IOWA CITY — There aren’t a lot of Xs to put with the Os just yet.

With staff positions now filled, Iowa football coaches sat down late last week and tossed around a few ideas.

Part of it entails a review of what worked and what didn’t during the Hawkeyes’ 8-5 season last fall. Part entails plans for the future, just what Iowa is capable of given the talent it will put on the field next fall and what wrinkles new offensive coordinator Brian Ferentz plans to install.

The discussions will ultimately shape just what the Hawkeye offense will look like moving forward.

“Finest morning I’ve had in a long time just talking ball and just bouncing ideas off each other,’’ new Iowa receivers coach Kelton Copeland said last week. “We’re not even close to even talking about or addressing where we’re going with the pass game or anything else right now. We’re all just getting on the same page.’’

Similar discussions are taking place among Iowa’s defensive coaches, something that takes place during the offseason on a regular basis within the Hawkeye program.

“It’s just good to get everybody on board right now,’’ Iowa coach Kirk Ferentz said. “We can get moving on football here a little bit and start pushing in that direction. The passing game, that’s on the board right now being chalked up a little bit. That’s where we’re at on that whole thing.’’

Ferentz said with three new offensive staff members, including quarterbacks coach Ken O’Keefe and line coach Tim Polasek, everything is pretty much an open book at this point.

“The defense is a little further along in their offseason study, but that is all part of the fun right now,’’ Ferentz said.

In the same way offseason strength and conditioning work lays the foundation for the upcoming season for players, the offseason study by coaches creates a roadmap of sorts as well as the program prepares for the return of players to the practice field.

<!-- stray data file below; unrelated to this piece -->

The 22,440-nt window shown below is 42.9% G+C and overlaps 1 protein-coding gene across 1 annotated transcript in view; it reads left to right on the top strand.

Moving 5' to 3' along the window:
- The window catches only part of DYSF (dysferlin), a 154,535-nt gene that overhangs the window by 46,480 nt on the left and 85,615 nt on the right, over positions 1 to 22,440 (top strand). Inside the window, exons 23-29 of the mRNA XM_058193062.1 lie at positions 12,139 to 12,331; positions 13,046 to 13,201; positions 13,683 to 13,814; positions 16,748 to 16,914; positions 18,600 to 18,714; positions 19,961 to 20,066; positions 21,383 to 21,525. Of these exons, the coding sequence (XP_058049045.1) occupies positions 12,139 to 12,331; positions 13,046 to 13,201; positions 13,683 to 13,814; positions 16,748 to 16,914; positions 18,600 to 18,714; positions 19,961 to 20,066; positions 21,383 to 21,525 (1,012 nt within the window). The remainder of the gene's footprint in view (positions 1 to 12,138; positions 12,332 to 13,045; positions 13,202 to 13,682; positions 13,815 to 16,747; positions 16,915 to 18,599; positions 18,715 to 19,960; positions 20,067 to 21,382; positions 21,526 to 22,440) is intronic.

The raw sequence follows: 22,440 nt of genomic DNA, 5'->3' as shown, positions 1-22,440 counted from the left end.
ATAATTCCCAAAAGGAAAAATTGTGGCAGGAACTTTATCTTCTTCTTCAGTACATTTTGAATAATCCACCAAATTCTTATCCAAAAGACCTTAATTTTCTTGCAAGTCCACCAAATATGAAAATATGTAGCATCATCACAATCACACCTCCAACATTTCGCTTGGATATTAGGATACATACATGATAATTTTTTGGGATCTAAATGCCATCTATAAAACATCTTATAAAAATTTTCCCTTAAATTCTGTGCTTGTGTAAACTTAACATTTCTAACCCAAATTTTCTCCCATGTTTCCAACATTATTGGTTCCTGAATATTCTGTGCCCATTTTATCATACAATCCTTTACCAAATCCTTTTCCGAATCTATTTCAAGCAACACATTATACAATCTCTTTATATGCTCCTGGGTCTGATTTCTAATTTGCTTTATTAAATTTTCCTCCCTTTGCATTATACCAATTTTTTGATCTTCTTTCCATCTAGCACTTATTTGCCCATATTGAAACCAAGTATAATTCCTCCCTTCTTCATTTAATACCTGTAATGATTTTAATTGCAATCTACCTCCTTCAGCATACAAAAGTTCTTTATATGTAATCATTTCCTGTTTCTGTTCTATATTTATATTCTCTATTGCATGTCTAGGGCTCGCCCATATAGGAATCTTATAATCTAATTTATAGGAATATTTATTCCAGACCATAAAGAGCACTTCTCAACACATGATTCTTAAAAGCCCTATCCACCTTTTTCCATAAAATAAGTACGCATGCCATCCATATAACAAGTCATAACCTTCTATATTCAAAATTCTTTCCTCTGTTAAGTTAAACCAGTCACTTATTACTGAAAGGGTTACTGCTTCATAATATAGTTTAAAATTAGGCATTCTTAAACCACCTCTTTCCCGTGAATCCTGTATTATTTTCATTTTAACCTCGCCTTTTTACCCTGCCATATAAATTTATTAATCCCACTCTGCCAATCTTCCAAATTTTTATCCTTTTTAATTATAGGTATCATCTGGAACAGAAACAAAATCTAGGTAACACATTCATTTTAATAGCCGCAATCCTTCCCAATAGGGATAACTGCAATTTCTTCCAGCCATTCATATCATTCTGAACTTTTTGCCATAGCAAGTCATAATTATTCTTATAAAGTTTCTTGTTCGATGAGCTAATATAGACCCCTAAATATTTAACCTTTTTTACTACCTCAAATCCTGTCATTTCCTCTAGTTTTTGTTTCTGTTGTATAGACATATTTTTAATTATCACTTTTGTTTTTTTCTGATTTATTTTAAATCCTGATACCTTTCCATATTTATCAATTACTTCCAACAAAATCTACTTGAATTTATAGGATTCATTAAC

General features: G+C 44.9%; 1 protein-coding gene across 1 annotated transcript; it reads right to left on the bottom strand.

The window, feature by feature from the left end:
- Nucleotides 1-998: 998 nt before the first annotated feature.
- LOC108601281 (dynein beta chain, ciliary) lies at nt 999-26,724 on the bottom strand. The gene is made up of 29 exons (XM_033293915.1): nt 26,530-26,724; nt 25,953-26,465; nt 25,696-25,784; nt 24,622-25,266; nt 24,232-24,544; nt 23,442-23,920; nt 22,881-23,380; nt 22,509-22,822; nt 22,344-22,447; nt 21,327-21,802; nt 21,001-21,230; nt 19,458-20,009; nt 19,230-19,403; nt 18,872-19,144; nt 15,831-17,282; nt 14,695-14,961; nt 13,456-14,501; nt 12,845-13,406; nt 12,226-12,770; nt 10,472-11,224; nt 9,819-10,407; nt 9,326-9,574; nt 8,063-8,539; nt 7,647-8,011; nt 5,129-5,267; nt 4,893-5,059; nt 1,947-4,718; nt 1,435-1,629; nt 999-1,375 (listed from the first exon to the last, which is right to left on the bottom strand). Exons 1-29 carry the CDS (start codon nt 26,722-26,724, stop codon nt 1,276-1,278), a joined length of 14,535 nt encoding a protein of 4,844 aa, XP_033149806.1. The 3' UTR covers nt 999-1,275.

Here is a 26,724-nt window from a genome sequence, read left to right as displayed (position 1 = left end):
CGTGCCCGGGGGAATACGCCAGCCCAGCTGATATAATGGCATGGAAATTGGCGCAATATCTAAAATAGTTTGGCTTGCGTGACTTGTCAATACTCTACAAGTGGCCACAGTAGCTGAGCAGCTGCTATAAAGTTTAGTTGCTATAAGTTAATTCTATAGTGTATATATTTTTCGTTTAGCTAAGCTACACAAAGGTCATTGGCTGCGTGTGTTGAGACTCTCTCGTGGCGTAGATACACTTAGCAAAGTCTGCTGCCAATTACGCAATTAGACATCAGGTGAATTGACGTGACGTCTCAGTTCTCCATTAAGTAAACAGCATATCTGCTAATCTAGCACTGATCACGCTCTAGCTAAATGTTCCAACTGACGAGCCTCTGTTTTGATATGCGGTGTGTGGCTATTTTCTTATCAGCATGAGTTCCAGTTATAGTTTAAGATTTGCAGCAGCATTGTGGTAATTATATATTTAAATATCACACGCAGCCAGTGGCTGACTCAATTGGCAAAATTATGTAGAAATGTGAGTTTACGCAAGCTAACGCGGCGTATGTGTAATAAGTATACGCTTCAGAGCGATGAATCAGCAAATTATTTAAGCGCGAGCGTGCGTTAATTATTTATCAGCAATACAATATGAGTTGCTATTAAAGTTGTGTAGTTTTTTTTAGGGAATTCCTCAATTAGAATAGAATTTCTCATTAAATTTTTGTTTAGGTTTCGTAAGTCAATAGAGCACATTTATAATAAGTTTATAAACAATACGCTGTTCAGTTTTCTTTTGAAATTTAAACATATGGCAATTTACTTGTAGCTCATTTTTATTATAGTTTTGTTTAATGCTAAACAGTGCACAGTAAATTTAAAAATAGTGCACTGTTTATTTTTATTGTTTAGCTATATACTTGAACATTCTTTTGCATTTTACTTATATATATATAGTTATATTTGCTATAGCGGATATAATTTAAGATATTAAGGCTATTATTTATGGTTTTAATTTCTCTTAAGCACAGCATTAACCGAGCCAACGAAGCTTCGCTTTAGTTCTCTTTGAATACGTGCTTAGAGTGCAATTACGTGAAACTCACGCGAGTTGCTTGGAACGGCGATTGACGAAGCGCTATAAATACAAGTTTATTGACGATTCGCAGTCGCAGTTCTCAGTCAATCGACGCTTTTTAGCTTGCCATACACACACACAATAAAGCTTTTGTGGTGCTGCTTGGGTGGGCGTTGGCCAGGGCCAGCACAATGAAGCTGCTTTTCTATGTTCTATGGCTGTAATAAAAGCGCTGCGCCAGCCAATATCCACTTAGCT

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Copeland and Polasek arrive with their own ideas and both emphasized last week that Iowa players will take the field this spring with a clean slate.

“The biggest thing moving forward when I walk into that room is going to be how can we help Iowa be better?’’ Copeland said. “How can we help each other be better? How can we get on the same page and work toward one goal? That’s all that matters.’’

Polasek said schematics of what Iowa does may change slightly, but the ultimate end game remains unchanged although he hopes the Hawkeyes can get there with uncommon finishes in their approach.

“It really comes down to hitting people, moving the point of attack. We definitely want to displace the line of scrimmage. Whether it’s inside zone or outside zone, a little bit of pin and pull and some power is neither here nor there,’’ Polasek said.

“I’m well aware and I’ve really been impressed about how Iowa stays true to who they are in the run game and how they are able to remain super productive most days.’’